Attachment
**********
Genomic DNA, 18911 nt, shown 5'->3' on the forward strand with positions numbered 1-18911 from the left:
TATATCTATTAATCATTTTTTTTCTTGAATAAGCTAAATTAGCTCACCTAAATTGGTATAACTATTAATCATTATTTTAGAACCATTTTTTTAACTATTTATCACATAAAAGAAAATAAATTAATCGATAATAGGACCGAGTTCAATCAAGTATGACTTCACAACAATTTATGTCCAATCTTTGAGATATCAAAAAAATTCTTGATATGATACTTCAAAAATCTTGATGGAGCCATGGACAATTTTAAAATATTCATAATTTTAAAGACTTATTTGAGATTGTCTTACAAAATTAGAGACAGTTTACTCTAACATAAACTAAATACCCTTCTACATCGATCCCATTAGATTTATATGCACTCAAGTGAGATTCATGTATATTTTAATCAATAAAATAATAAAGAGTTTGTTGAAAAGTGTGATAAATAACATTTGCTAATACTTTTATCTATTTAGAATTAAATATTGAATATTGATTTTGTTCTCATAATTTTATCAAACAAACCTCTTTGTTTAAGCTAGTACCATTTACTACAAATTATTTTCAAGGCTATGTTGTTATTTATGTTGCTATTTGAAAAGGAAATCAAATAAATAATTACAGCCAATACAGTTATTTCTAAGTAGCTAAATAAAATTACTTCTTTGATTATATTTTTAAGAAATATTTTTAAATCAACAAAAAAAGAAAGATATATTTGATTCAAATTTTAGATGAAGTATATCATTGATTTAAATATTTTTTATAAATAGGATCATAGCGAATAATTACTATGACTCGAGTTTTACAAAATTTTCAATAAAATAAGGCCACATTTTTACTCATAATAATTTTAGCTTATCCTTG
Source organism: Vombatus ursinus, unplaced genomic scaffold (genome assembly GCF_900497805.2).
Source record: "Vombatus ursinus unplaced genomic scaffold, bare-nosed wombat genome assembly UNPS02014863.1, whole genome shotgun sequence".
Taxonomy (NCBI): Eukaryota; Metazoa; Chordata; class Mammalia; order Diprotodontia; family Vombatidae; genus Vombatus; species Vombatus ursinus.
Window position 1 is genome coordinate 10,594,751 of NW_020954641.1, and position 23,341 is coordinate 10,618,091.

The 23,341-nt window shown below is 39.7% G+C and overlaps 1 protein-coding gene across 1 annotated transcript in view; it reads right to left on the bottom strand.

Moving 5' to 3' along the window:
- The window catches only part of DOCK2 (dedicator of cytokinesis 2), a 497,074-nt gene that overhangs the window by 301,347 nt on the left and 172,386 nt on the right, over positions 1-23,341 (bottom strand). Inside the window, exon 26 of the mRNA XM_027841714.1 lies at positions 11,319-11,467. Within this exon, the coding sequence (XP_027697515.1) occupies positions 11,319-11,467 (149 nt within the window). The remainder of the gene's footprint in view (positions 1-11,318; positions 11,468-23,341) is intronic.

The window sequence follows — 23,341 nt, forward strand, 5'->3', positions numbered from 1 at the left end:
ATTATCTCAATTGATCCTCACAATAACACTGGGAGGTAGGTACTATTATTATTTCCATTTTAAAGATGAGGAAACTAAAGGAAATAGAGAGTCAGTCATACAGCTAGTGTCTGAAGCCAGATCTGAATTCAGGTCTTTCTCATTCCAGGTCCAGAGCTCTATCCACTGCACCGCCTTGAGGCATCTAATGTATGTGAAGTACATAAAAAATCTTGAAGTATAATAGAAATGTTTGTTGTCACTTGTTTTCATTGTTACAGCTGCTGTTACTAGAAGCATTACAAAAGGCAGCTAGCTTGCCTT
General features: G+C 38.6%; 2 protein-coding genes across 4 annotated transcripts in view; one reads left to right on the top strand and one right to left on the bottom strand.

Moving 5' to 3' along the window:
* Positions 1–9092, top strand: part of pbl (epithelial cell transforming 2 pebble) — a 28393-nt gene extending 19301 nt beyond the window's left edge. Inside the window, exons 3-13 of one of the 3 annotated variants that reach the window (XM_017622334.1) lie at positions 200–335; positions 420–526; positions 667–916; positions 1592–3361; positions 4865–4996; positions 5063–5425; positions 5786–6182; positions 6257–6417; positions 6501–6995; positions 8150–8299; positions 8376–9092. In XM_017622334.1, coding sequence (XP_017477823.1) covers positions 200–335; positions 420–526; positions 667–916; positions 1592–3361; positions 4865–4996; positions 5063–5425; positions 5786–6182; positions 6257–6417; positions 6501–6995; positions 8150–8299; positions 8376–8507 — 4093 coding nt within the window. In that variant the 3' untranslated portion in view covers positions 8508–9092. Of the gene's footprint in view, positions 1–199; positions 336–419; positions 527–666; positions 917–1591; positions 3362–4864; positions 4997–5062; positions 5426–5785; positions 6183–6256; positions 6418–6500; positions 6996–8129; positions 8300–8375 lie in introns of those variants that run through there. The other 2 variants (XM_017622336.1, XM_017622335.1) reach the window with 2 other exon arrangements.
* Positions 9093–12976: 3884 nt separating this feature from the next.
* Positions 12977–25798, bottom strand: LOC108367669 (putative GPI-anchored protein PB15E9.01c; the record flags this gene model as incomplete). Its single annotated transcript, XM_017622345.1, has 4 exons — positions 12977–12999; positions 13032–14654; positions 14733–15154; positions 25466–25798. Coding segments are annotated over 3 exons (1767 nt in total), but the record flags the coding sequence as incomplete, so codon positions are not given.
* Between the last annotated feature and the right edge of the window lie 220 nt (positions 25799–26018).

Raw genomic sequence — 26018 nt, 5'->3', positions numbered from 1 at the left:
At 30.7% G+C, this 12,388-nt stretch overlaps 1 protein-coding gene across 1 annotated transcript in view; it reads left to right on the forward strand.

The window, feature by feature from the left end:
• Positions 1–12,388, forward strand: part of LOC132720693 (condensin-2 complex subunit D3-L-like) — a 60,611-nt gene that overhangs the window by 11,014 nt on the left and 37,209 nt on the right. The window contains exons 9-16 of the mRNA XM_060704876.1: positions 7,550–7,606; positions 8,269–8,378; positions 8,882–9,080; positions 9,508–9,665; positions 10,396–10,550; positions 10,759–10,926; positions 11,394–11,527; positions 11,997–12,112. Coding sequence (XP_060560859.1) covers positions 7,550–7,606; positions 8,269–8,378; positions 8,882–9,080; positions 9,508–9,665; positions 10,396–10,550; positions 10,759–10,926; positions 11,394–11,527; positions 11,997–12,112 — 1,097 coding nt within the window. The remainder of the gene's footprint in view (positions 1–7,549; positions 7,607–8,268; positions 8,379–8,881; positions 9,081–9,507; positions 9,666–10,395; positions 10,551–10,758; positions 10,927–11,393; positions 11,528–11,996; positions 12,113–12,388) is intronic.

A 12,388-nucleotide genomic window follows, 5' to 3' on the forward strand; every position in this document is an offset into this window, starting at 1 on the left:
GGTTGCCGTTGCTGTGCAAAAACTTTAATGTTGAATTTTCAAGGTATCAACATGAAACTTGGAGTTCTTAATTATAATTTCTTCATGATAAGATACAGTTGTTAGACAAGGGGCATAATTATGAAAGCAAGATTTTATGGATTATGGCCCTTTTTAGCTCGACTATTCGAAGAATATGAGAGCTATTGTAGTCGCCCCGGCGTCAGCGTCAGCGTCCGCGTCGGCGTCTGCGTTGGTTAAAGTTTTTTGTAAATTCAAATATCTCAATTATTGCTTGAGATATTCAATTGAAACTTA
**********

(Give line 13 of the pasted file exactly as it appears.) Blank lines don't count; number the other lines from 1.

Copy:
Moving 5' to 3' along the window: